I. SELF-CONCEIT. We are very slow to learn the lesson of our own inability. We feel at some time, perhaps, that our hearts are prompted by an earnest desire to pray. We grow keenly alive for the moment to our own wants; but when we attempt to pray, we find the edge of that sense of need is gone. The heart appeared full, but when we knelt we found it empty. Vexed and disappointed, we murmur at our privation, but are too blind to see its cause. We cannot see that our own self-conceit lies at the root of our failure. We thought we could do it of ourselves — we anticipated rich heart communion; but we were miserably mistaken, because we did not realize that we are not sufficient of ourselves to think anything as of ourselves, but that our whole sufficiency is of God. We need, then, to pray for the gift of the Holy Spirit. This is the very dawn of spiritual light, the very threshold of prayer.

II. SELF-IGNORANCE. They tell God that they have sinned, that they have grievously broken His commandments; they ask God to give them true repentance, and to forgive them for Jesus Christ's sake. Such a prayer might be from a certain heart a true and noble expression of spiritual longing; but with the persons alluded to this prayer is the stereotyped plate from which all their prayers for themselves, morning and evening, are struck off. With very little variation, and in the most conventional way — though, perhaps, with very real desire — they confess that they are sinners, unworthy and polluted, but there is not the confession of a single definite sin, or if there is, it is perhaps the result of some very rare circumstance which has impressed some special transgression more vividly upon their minds. To realize our sinfulness, we must adopt a more particular mode of dealing with our own hearts, taking them to task; recalling each special sin, and confessing it before God.

III. SELFISHNESS IN PRAYER. By this I mean that spirit in prayer which confines all our supplications to our own individual needs. Often God visits us with barrenness because we fail to grow in heart-sympathy and Christian longing for the welfare of others. It is the very law of Christ that His love should spread, as it is the law of hydrostatics that pressure should circulate in all directions through a volume of water; and when we in a stingy forgetfulness of others violate that law, we are met with the punishment of a straitening in ourselves.

(Bishop Boyd Carpenter.)

I. I shall begin by mentioning TWO QUALIFICATIONS THAT ARE INDISPENSABLY NECESSARY, AS PREPARATORY TO ACCEPTABLE PRAYER.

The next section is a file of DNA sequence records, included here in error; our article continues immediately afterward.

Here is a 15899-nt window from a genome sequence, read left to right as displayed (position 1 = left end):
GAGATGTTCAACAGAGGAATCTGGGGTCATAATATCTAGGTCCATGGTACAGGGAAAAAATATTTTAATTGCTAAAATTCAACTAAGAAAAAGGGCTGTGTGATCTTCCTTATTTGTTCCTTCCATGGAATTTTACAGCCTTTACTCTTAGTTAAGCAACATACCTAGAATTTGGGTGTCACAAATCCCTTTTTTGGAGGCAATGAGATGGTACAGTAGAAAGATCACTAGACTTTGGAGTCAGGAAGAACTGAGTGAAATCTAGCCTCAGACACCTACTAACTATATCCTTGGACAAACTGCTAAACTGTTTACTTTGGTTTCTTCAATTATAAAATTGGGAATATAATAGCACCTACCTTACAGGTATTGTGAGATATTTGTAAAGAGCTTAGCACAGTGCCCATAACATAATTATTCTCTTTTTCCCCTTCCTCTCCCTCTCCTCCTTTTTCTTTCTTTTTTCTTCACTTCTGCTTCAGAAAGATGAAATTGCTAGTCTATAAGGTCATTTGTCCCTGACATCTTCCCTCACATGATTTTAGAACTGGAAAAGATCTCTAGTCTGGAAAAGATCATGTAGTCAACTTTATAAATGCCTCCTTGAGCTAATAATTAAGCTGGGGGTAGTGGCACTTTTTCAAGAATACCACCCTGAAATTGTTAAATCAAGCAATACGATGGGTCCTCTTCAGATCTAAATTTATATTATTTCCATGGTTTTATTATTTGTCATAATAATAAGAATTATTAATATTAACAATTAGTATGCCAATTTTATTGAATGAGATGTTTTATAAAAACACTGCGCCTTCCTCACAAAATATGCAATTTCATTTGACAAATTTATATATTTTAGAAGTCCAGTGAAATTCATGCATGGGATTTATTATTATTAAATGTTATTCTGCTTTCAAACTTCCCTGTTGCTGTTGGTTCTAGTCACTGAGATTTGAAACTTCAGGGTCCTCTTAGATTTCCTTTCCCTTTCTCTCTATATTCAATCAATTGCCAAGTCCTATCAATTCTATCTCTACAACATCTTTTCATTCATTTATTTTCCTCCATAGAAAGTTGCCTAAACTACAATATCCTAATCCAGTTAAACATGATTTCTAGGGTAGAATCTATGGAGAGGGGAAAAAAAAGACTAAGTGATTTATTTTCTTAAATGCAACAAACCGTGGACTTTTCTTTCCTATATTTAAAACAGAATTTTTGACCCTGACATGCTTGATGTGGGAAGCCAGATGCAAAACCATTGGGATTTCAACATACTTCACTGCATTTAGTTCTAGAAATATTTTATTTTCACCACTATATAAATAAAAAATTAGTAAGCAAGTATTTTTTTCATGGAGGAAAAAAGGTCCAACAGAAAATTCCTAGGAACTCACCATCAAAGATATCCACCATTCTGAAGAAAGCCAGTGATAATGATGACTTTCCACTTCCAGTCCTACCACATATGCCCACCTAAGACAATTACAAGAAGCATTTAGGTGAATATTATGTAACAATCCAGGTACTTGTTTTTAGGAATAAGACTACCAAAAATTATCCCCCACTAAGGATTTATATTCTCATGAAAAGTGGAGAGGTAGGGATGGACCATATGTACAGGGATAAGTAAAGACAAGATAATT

1. The first of them is a due sense of our wants. Christ alone by His Spirit, teacheth this first preparatory lesson. "Lord, teach us to pray," by revealing to us our guilt and misery, our vileness and our helplessness.

2. The second qualification which is indispensable, as preparatory to acceptable prayer, is an acquaintance with the true way of access to God. Alas! the tendency of our corrupt hearts is, to resist this Divine appointment. O, then, what need is there to ask of the Lord a right understanding, a cordial approbation, of that way which He hath appointed.

II. Supposing you, then, to have made some proficiency in these two preparatory lessons, I proceed, in the second place, to mention SOME PARTICULARS, WITH RESPECT TO WHICH EVEN THE WELL-INSTRUCTED CHRISTIAN WILL HAVE PERPETUAL OCCASION TO USE THE LANGUAGE OF MY TEXT, "Lord, teach me to pray"

1. The power of devout attention while praying is one of those gifts which we must obtain by prayer.

2. Spirituality in our devotional exercises is another gift, for which we must often pray.

3. Furthermore, the Christian has need to pray for simplicity and godly sincerity in his prayers.

4. We must request of the Saviour that a patient confidence in God may accompany all our prayers.

(J. Jowett, M. A.)

I. WE NEED DIRECTION IN PRAYER. This is evident from —

1. God's greatness.

2. Our own guiltiness.

3. The importance of the subject.

4. Our weakness and aptness to go wrong.

5. The danger of mistaking and miscarrying in prayer.

II. WHAT RULE GOD HAS GIVEN for our direction in prayer.

1. A general rule in the whole of the Bible, where His will is revealed.(1) It furnishes us abundantly with matter of prayer, in all the parts of it — petition, confession, &c. (Psalm 51:4, 5; Philippians 4:6). And whoso has the Word of God dwelling richly in him, will not want matter for prayer, for himself or for others. There is a storehouse of it there, of great variety; and we are welcome to the use of it, agreeable to our own case.(2) It fully directs us as to the manner of prayer: as, for instance, that we must pray with sincerity (Hebrews 10:22); with humility (Psalm 10:17); in faith (James 1:6); and with fervency (James 5:16). And there is no qualification necessary in prayer, but what we may learn from the Holy Word.(3) It furnishes us with the most fit words to be used in prayer. Do ye want words to express your desires before the Lord? He has given us His own words in the Bible, that we may use them according to our needs (Hosea 14:2).

2. There is a special rule given us by Jesus Christ for that end, namely, that form of words which Christ taught His disciples, commonly called "the Lord's Prayer."(1) The Lord's Prayer is given us as a directory for prayer, a pattern and an example, by which we are to regulate our petitions, and make other prayers.(2) It may also be used as a prayer, so that it be done with understanding, faith, reverence, and other praying graces.Inferences: